Monday, October 03, 2005



I know I said I was done with this Dylan thing, that you all are losing interest, or were never interested anyway. Maybe you're too young. Maybe you're saying Bobby who? Maybe you think the only Dylan song that was ever worth a damn was "Like a Rolling Stone. It's okay. Cause this isn't really about Bob anymore. This is about learning to live. And Bob says he learned to live by listening to Woody Guthrie.

I know. I know. There's lots of literature that will learn you to live (pardon my vernacular) but I've just spent the last couple of days immersed in Woody-speak.) There's all those holy books, and I don't think Woody ever claimed to be in their league. But that doesn't mean you can't learn something by poring over the lyrics of some of his songs over at the Woody Guthrie Website. You can learn about joy and humor and decency and about the refusal to judge others.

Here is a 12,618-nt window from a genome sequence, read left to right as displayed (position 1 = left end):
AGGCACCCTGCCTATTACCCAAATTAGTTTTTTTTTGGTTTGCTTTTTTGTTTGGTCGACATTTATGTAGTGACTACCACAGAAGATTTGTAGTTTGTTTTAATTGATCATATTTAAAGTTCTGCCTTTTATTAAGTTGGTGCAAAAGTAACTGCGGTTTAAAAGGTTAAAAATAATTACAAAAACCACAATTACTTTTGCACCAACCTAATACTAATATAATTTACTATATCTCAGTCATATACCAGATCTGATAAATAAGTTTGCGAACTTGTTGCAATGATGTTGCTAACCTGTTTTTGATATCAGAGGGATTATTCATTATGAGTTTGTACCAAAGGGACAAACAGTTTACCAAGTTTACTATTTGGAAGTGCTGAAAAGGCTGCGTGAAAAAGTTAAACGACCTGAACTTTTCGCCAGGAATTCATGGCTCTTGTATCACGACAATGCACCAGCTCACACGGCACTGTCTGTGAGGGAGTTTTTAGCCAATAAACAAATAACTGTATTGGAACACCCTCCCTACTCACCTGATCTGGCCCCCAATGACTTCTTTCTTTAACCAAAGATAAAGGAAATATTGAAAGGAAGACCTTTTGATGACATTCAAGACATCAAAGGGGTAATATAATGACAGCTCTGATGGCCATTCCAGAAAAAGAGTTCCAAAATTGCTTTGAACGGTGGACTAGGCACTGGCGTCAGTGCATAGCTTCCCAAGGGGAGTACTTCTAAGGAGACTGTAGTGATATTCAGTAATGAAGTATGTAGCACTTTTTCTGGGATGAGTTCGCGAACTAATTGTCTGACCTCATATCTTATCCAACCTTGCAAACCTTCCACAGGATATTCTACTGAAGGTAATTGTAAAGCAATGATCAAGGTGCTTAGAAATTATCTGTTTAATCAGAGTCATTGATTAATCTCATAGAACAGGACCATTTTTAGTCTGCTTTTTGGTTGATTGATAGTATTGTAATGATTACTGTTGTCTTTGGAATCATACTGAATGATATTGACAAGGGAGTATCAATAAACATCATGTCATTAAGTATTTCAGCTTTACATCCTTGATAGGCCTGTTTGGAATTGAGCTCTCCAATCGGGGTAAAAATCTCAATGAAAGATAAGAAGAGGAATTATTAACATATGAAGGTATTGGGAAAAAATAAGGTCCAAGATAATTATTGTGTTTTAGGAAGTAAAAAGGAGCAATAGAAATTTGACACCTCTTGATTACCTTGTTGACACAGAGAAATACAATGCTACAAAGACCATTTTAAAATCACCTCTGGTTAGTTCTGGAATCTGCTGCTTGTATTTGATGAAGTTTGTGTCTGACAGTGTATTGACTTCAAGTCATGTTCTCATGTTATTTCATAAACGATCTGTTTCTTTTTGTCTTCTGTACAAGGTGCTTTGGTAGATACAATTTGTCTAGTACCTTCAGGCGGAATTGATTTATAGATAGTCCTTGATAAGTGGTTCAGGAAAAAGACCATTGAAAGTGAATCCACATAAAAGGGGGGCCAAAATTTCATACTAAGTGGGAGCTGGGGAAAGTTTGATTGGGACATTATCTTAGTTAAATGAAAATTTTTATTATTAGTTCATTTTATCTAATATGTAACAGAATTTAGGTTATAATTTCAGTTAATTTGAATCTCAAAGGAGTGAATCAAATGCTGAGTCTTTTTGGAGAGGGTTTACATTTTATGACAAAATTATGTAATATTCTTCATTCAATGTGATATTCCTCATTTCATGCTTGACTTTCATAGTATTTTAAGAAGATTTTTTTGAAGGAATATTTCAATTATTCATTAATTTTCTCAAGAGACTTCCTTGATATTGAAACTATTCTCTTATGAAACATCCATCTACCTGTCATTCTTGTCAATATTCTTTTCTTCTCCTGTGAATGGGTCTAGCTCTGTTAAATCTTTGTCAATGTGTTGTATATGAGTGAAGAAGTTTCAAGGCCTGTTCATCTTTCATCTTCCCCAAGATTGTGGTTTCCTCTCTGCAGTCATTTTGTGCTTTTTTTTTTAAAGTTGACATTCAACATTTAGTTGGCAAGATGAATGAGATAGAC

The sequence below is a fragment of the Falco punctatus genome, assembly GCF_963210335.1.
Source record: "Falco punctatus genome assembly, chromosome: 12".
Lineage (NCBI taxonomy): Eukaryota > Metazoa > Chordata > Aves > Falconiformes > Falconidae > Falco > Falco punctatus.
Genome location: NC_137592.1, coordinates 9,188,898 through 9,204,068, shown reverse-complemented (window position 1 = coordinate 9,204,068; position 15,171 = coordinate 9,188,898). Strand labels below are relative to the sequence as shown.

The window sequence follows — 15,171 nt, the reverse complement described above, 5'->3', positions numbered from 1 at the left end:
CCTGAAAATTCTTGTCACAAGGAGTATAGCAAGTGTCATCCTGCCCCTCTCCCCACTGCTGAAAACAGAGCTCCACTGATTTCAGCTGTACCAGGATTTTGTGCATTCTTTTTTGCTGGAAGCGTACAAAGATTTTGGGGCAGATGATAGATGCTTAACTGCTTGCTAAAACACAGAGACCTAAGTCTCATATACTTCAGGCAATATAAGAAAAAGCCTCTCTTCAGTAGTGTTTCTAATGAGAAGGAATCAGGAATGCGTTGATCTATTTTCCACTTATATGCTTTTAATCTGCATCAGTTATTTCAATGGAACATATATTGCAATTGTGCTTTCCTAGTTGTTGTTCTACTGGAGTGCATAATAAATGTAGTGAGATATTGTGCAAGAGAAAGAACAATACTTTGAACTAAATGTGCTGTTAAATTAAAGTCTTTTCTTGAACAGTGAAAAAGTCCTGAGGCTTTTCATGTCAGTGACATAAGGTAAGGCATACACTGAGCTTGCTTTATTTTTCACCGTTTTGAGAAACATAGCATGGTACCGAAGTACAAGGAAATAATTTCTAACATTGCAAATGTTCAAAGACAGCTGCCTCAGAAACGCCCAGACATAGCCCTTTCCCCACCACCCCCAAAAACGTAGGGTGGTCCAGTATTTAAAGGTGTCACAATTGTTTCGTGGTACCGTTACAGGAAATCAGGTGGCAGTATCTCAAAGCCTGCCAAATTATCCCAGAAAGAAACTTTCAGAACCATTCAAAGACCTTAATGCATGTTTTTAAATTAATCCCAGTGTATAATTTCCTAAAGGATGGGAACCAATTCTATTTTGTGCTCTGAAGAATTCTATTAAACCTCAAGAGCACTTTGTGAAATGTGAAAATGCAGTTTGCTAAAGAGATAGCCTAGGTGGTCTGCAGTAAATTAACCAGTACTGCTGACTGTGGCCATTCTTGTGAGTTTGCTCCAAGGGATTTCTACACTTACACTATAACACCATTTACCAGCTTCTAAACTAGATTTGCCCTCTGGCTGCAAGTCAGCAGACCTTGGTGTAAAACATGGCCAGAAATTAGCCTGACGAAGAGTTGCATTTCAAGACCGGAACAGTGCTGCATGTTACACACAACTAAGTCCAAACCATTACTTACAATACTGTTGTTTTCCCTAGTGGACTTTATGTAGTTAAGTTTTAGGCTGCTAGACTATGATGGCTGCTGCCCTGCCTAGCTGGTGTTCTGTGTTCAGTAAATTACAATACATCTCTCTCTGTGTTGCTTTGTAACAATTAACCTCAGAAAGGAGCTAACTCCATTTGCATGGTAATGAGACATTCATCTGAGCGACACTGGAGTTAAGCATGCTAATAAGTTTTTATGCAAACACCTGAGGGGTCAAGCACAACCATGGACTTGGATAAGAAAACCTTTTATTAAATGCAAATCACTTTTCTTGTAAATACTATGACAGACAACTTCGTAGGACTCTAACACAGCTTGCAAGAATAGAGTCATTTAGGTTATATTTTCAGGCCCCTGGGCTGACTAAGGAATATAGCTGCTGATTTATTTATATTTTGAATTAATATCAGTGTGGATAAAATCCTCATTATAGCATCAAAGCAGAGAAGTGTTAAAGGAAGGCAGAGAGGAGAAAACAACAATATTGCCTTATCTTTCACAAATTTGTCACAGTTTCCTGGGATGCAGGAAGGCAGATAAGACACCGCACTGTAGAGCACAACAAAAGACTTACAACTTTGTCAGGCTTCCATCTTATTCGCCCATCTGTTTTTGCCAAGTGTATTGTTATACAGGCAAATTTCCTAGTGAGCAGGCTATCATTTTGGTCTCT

You can also learn that despite all the hollarin done by both sides, the issues are pretty complex. And maybe what we all need to focus on is developing a little character. And demanding our leaders do the same. At least, that's what I learned this morning when I had a cup of coffee with Woody Guthrie. Which come to think of it, is a lot of learnin to do on a ordinary Monday morning in October.


This is our country here as far as you can see no matter which
way you walk or
No matter what spot of it you stand on
And when you have crossed her as many times as I have you will
see as many ugly things about her as pretty things
You will hear whole gangs of travelers and settlers arguing
about her.
What she is, how she come to be, what you are supposed to do here.
and you will hear some argue at you
That she is so beautiful you are supposed to spend your life just
feeling her pretty parts,
Sucking in her sweetest breezes and tasting her fairest odors,
looking at her brightest colored scenes,
And I would say that gang has the wrong notion.
And there are some bunches that tell you she is all ugly and all
dirty, that there is nothing good about her, nothing free, nothing
clean, that she is all slums, shacks, rot, filth, stink, and bad
odors, loud words of bitter flavors,
Well, this herd is big and I heard them often and I heard them loud,